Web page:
- change directories to your projects directory
- download this package
git clone https://github.com/fredpdavis/oshealab_genomic_scripts.git
- rename to your project name, cytokineX in this example:
mv oshealab_genomic_scripts cytokineX
- change directories to this project.
- List the files to see what you're getting in this package.
2. Prepare your input files
Now that you have a set of scripts and basic directory structure, you can start using it to analyze your own data.
Get FASTQ sequence files
For testing, I provide four small fastq files-- you can delete if you want.
shell> ls data/fastq/test in1.fq.gz in2.fq.gz in3.fq.gz in4.fq.gz
Sequence files often have a .fastq or .fq suffix, and are typically compressed by either gzip or bunzip, resulting in a further '.gz' or '.bz2' suffix, respectively.
You can request your own sequence files from NIAMS core if your samples were sequenced locally, or download them from NCBI GEO if you want to re-process published data.
Store the sequence files in the
data/fastq/ directory in subdirectories
named by sequencing run identifiers (if sequenced locally), or by author if
the FASTQ comes from a published paper.
Edit the sample sheet
This is a tab-delimited text file. Make sure you use tab's, NOT SPACES
This package includes an example file listing the test samples
shell> cat metadata/rnaseq_samples.txt sampleID sampleName runID fastqName cytokineStim r001 unstim_rep1 test in1.fq.gz nc r002 unstim_rep3 test in2.fq.gz nc r003 IFNg_72h_rep1 test in3.fq.gz IFNg_72h r004 IFNg_72_rep2 test in4.fq.gz IFNg_72h
Edit this file to describe your samples. nano is an easy-to-use text editor:
requires 4 fields:
add additional columns to describe sample properties like celltype, tissue, etc. this is useful for specifying the condition pairs you want to compare in the next file.
expects to find fastq files in
Edit the comparisons file, listing pairs of conditions to compare:
This is a tab-delimited text file. Make sure you use tab's, NOT SPACES
Each line represents a pairwise comparison
Two columns, each specifying the samples to compare
Samples can be specified by sampleName or by other features specified in the sample sheet
shell> cat metadata/rnaseq_comparisons.txt cytokineStim=nc cytokineStim=IFNg_72h
- If you want to specify your samples using more than one feature, use commas to express logical AND, and semicolon to express logical OR. AND's will be interpreted first.
3. Retrieve and prepare genome and gene information
This step will retrieve the files necessary to process mouse data. Take a look inside the script to get a sense of what data is being retrieved. If you ever want to change genome version, gene annotations, species, etc. you will edit this file.
- Make a new directory and copy the prepared_indices.slurm.csh script there.
mkdir -p run/20181102.prepare_inputs cp src/slurm/prepare_indices.slurm.csh run/20181102.prepare_inputs
- Edit the script to specify the BASEDIR
- Submit the script to biowulf to download and process necessary files
ssh biowulf.nih.gov cd /data/davisfp/projects/cytokineX/20181102.prepare_indices mkdir slurm_out sbatch prepare_indices.slurm.csh
- To check if the job is complete, use the squeue command
squeue -u davisfp
- Once the job is done, logoff biowulf
You only need to run this step once (per project). You don't need to run this step again if you just want to process additional samples.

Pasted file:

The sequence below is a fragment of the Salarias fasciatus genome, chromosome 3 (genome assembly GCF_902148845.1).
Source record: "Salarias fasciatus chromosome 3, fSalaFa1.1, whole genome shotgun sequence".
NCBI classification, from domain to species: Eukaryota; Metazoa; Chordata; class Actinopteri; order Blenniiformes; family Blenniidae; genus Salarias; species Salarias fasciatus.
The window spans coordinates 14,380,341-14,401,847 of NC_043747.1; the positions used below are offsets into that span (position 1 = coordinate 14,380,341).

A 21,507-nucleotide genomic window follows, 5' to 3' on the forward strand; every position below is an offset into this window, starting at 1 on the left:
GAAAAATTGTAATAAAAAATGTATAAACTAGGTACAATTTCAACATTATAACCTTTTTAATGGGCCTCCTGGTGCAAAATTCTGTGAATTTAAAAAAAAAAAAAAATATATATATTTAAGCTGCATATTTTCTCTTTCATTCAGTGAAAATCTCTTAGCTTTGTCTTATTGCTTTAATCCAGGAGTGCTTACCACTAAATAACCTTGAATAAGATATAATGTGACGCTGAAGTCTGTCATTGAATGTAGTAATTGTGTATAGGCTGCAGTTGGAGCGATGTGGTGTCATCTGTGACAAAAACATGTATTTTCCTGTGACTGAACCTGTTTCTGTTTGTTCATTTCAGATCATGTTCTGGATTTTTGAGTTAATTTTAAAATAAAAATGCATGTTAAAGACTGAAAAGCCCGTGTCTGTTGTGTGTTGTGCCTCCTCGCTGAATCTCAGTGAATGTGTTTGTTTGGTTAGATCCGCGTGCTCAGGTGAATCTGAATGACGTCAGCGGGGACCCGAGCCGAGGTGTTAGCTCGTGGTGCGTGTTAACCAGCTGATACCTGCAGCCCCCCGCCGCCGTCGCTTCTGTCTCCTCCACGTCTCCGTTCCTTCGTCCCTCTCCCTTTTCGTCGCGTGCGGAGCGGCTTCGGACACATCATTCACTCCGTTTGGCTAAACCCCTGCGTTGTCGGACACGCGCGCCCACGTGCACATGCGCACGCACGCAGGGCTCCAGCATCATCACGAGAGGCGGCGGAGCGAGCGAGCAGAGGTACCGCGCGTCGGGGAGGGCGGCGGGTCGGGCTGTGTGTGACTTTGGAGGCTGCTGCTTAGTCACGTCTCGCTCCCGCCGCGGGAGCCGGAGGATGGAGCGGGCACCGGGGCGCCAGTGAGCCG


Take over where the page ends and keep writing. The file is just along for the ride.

4. Process your samples
- Make a new directory and copy the next script there.
mkdir -p run/20181102.process_samples cp src/slurm/process_rnaseq_samples.slurm.csh run/20181102.process_samples
- Edit the script to specify the BASEDIR
- Edit the script to specify which tasks to process. By default, all samples listed in the metadata file will be processed. If you just want to process a subset of those samples, you can specify their defining features in the script
set SAMPLE_OPTION="-cytokine no -cellType CD4"
- Edit the script to tell the cluster how many jobs you will run. For example, we'd like to process the 4 samples in our test set:
- It makes sense to run this script on a single job to begin with, just to make sure that everything runs properly:
- Login to biowulf and submit the jobs to
ssh biowulf.nih.gov cd /data/davisfp/projects/cytokineX/20181102.process_samples mkdir slurm_out sbatch process_rnaseq_samples.slurm.csh
- Check job status with
squeue; once the job is done, logoff biowulf
5. Create figures and tables (NOT YET)
__ NOTE THIS STEP IS NOT YET FINISHED __
The next steps of identifying differentially expresed genes and creating figures is performed by an R script.
Unlike the shell scripts that we submitted to the cluster, I like to keep only
one R script, exactly where it sits in
Edit this script (as you feel comfortable) to adapt it and change figures, etc.
We will run R on a cluster node -- instead of submitting a "batch" job with sbatch, we will use sinteractive to request an interactive session. Thsi will basically give you a command line, but one on a much bigger machine than your desktop or laptop.
- login to biowulf and request an interactive session
ssh biowulf cd data/projects/cytokineX sinteractive --x11 --cpus-per-task=2 --mem=64g --time=24:00:00
- make an analysis directory
cd data/projects/cytokineX mkdir -p analysis/20181102.makeFigures cd analysis/20181102.makeFigures
- load the R 'module'
module load R
- start R and generate the figures
R> source("../../src/R/basicRnaSeqAnalysis.R") R> dat <- loadData() R> tx <- makeFigures(dat)
This will create the figures in this directory
To view the figures, secury copy (scp) the whole directory to your local desktop/laptop
scp -r data/projects/cytokineX/analysis/20181102.makeFigures .
- genome version. default mm10
- annotation source/version. default ENSEMBL release 94
- ERCC spike-ins. default add to index. if not in sample, negligible contribution anyways and can always delete them.
- gene types. default only cDNA (protein-coding genes)